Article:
Committed to the Psych Ward: A Bipolar Woman’s Experience

The lowest point I remember was when one of our closest friends visited San Francisco from St. Louis for New Years. She was one of those positive, happy people who you can’t help having a good time around. I remember walking the streets of the city feeling an uncontrollable despondency I couldn’t explain. My mouth wouldn’t form a smile. It actually felt like the muscles in my face were frozen in a frown. I was on the constant verge of tears, all the while trying as hard as I possibly could to be happy for my beloved friend. We went to Arlequin for a coffee to keep us going on our whirlwind tour of the city. I remember getting a small coffee with cream, walking outside, waiting for the others to finish dressing their drinks. I felt like I was in a play and someone hadn’t lifted the curtain yet. Crawl into bed and sleep, please.

But, no, we had a whole afternoon and evening of events planned. I wanted to cry, to sob. I took a drink of coffee and took a deep breath. It was going to be all right. Really. At least that’s what I kept saying.

When everyone else came out to join me, I had already downed half of my coffee and already siked myself up for the events to come. It was going to be all right. It had to be. There was no alternative. I didn’t have any knives at my disposal. Later that evening, we went to a wine bar and had a glass of wine together. We talked and had a good time. My face felt a little less frozen and I was almost happy for a moment or two. Almost.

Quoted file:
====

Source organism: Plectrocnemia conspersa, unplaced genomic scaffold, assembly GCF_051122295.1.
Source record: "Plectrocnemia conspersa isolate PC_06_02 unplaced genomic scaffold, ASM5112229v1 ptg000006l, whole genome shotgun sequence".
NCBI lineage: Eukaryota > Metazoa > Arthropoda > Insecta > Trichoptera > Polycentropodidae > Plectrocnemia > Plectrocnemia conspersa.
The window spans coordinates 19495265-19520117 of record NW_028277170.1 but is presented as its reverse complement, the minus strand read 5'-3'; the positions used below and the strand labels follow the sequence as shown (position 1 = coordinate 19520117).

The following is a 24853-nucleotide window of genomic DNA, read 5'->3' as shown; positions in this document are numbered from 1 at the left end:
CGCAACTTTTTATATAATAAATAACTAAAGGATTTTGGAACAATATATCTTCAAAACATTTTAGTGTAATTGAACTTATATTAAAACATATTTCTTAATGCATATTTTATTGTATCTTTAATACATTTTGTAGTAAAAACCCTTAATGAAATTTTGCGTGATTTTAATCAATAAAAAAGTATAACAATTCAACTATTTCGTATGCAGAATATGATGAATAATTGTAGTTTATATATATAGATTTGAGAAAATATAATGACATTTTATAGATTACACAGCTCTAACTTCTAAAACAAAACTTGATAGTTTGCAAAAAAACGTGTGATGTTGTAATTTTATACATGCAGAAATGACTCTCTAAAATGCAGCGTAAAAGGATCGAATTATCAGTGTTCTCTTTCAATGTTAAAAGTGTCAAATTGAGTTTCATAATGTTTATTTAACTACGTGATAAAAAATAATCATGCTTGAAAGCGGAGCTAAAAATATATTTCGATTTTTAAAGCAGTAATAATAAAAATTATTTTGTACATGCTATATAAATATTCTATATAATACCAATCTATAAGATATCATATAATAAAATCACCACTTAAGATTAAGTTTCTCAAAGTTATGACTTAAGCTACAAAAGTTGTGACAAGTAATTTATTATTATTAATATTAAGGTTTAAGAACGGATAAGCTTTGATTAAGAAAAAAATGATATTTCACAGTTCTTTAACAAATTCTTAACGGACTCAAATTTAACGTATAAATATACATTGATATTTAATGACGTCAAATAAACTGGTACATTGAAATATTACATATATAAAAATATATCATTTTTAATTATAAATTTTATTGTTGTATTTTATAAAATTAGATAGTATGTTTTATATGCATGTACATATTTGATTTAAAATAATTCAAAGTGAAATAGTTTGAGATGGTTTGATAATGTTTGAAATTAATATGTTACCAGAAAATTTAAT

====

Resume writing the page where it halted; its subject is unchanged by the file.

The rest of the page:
Once my friend left, the suicidal thoughts became constant. They wouldn’t go away. No matter how hard I tried to rationalize the reasons it was stupid to kill myself—so many people loved me, things would get better, this was a phase. I knew all about depression, so I knew exactly what going on, but my mind kept going back to it’s no use. Nothing will make it go away this time. I couldn’t stand feeling this bad anymore. No one deserves to have me around like this. It’s best for everyone.

And one day while Jason was at work, I went into the kitchen, grabbed the largest kitchen knife from the block and turned it over in my hands, staring. Then I pushed up my sleeve, pressing the blade hard along my arm. It took up most of my forearm. I pressed, but no blood came. I pressed harder. The blade felt cool. Thin. Unyielding. Nothing happened. It was dull.

It frightened me. Suddenly, I thought of Jason finding me on the floor in the kitchen amidst a pool of blood. It made me sick to my stomach. I was going to throw up. I put the knife back in the block, ran to the couch and lay down. When Jason got home I finally told him what was going on. We called my insurance company, hence my winding up in the emergency room at California Pacific Medical Center.

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Committed to the Psych Ward: A Bipolar Woman’s Experience

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Committed to the Psych Ward: A Bipolar Woman’s Experience

Committed to the Psych Ward: A Bipolar Woman’s Experience

Committed to the Psych Ward: A Bipolar Woman’s Experience

Committed to the Psych Ward: A Bipolar Woman’s Experience

Committed to the Psych Ward: A Bipolar Woman’s Experience

Committed to the Psych Ward: A Bipolar Woman’s Experience

Committed to the Psych Ward: A Bipolar Woman’s Experience

Committed to the Psych Ward: A Bipolar Woman’s Experience

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